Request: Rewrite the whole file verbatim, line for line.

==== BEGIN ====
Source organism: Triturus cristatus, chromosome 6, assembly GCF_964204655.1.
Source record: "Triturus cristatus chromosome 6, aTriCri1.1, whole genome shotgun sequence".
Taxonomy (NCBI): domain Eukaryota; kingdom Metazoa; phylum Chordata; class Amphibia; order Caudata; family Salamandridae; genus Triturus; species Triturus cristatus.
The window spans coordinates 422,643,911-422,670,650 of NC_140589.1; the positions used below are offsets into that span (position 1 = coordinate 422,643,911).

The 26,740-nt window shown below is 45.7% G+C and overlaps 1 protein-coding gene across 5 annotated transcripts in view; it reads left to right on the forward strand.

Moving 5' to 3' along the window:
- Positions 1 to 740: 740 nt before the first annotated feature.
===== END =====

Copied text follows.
Source organism: Triturus cristatus, chromosome 6, assembly GCF_964204655.1.
Source record: "Triturus cristatus chromosome 6, aTriCri1.1, whole genome shotgun sequence".
Taxonomy (NCBI): domain Eukaryota; kingdom Metazoa; phylum Chordata; class Amphibia; order Caudata; family Salamandridae; genus Triturus; species Triturus cristatus.
The window spans coordinates 422,643,911-422,670,650 of NC_140589.1; the positions used below are offsets into that span (position 1 = coordinate 422,643,911).

The 26,740-nt window shown below is 45.7% G+C and overlaps 1 protein-coding gene across 5 annotated transcripts in view; it reads left to right on the forward strand.

Moving 5' to 3' along the window:
- Positions 1 to 740: 740 nt before the first annotated feature.